• LIKE OLD BOOTS adv. 1. quickly, swiftly …1850 sl.
    adv. 2. vigorously, thoroughgoingly …1865 sl.

    Edited at 2021-11-29 09:59 am (UTC)

  14. … though with an aid before I plumped for Boots — viz Mrs S, who is seldom if ever stumped by a QC clue but confessed she had not heard of the expression. We went with Boots largely because, like Sonofjim, we had heard the phrase “old boots” as in “tough as …”, and could not think of any usage of “old shoes” at all.

    Rest of puzzle less controversial, though the number of times 3D Ennui has come up recently is becoming, er, boring, and I was a little surprised to see the Times use the American English bug for a Cicada, when I would call it an insect. But I accept that insect would have made the surface less smooth.

    Did anyone else get misled by the cluing for 7D Badinage? “Playful banter is …” looked so like an anagram, and with the B from 6A Cable already in place I was well led astray. But with Banister (about the only word I could make out of the letters) not looking very likely, I backtracked before too much time wasted.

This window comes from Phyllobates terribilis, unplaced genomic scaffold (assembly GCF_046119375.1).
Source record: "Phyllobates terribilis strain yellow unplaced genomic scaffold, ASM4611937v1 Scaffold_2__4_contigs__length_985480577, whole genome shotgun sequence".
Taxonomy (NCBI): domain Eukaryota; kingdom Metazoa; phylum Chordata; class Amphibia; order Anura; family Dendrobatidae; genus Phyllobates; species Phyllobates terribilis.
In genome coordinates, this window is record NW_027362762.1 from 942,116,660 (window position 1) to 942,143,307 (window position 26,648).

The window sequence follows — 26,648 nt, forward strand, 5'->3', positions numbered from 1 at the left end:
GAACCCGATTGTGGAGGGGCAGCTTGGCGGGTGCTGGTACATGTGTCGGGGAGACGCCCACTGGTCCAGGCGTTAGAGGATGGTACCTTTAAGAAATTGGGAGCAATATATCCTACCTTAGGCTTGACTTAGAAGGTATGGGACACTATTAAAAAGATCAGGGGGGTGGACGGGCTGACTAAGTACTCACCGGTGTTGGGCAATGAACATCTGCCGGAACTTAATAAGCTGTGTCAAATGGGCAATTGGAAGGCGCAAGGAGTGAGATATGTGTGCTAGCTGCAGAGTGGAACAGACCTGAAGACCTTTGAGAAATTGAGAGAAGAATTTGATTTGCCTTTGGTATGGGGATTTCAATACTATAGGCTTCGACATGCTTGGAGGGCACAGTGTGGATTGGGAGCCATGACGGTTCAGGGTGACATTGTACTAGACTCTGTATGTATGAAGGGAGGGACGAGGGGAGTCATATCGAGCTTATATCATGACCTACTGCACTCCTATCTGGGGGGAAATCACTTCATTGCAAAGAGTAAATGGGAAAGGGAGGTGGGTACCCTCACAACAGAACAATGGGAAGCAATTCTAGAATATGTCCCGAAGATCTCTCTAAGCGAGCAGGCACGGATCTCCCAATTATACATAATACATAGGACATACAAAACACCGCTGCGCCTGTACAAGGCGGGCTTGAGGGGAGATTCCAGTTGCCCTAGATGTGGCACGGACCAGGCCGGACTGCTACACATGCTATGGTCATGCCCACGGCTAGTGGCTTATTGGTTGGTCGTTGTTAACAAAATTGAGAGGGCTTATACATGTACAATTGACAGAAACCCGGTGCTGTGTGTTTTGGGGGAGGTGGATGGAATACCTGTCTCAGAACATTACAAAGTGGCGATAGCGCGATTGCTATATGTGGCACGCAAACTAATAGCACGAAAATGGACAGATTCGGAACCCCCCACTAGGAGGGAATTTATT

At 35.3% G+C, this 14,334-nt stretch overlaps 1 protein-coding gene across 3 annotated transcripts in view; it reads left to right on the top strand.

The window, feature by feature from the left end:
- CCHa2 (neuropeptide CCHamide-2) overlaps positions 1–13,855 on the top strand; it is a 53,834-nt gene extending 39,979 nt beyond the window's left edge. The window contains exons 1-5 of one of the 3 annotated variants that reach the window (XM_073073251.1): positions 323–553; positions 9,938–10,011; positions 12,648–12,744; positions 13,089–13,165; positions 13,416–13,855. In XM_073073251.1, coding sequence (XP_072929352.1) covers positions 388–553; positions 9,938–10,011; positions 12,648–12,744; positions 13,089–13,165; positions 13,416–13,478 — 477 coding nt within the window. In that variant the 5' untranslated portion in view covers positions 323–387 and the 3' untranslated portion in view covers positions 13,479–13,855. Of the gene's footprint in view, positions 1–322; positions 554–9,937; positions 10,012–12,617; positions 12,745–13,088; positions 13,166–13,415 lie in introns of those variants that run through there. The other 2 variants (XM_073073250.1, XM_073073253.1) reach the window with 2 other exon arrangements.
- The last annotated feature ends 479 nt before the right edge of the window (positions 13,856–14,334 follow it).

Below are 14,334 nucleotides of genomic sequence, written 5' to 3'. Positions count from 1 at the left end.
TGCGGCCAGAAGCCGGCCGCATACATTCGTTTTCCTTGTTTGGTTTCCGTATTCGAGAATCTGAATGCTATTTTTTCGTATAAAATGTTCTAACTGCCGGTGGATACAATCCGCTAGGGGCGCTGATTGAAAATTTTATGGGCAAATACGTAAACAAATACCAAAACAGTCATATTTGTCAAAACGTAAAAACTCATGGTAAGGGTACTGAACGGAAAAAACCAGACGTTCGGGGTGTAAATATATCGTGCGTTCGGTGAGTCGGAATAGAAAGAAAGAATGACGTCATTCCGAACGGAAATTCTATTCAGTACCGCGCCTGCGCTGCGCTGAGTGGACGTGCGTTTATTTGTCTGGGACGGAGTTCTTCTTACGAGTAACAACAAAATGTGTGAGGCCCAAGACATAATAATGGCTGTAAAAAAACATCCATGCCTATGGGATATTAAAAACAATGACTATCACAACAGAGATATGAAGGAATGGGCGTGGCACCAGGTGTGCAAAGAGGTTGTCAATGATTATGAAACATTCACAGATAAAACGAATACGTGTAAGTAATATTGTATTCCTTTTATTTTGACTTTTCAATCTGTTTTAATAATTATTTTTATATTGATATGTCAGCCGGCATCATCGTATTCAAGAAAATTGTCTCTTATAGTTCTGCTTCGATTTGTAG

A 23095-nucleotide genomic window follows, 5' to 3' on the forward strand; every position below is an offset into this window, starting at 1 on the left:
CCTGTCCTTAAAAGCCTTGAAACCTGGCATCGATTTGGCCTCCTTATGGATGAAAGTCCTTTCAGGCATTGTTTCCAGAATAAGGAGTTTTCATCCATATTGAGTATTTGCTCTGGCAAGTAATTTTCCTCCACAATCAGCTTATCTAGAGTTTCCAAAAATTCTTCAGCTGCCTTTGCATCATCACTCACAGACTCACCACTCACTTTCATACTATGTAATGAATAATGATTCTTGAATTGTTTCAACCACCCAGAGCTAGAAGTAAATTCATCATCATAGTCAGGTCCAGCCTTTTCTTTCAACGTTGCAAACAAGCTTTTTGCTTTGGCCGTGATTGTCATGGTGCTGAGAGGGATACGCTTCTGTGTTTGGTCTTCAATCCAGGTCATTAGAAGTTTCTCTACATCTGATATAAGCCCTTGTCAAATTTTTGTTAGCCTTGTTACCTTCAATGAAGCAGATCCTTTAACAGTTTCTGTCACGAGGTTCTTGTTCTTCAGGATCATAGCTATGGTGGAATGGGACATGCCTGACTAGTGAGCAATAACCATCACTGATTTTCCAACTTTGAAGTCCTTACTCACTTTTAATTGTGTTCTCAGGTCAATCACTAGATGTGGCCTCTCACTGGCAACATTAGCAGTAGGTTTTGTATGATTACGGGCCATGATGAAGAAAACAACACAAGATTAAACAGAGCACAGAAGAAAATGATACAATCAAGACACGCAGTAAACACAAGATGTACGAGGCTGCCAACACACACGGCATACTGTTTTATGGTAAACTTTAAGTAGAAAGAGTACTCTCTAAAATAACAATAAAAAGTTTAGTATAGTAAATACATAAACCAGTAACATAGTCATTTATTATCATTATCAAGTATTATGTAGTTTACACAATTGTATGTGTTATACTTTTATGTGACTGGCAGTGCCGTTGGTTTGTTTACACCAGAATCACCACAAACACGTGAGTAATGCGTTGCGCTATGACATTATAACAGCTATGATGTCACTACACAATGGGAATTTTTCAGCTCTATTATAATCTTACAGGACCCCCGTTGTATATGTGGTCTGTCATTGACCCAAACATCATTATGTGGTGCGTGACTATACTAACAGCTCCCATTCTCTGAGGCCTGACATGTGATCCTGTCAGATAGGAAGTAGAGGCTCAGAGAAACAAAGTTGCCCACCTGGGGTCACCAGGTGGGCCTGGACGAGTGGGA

Many thanks to Don for the blog.

  15. Bit of a disaster.
    Now you mention it, I do vaguely remember the phrase LIKE OLD BOOTS but I put Shoes.
    Did get CAME A CROPPER and even ASPHODEL but wasn’t on the wavelength.
    Thanks, Don.
  16. I was SHOES first, then changed to BOOTS on nothing more than a whim. I have read Ulysses, but made no conscious connection with the phrase, which still fires no synapses. Maybe I unconsciously recognised it? Otherwise, no major problems. I thought the Setter missed a trick by not cross referencing the rugby players in 5a and 19a, although cross referenced clues / answers can be like a red rag to a bull for some of us. I didn’t much like the grid (like Horryd), and my last one in was ATLAS at last. My time was a disappointing 17 minutes.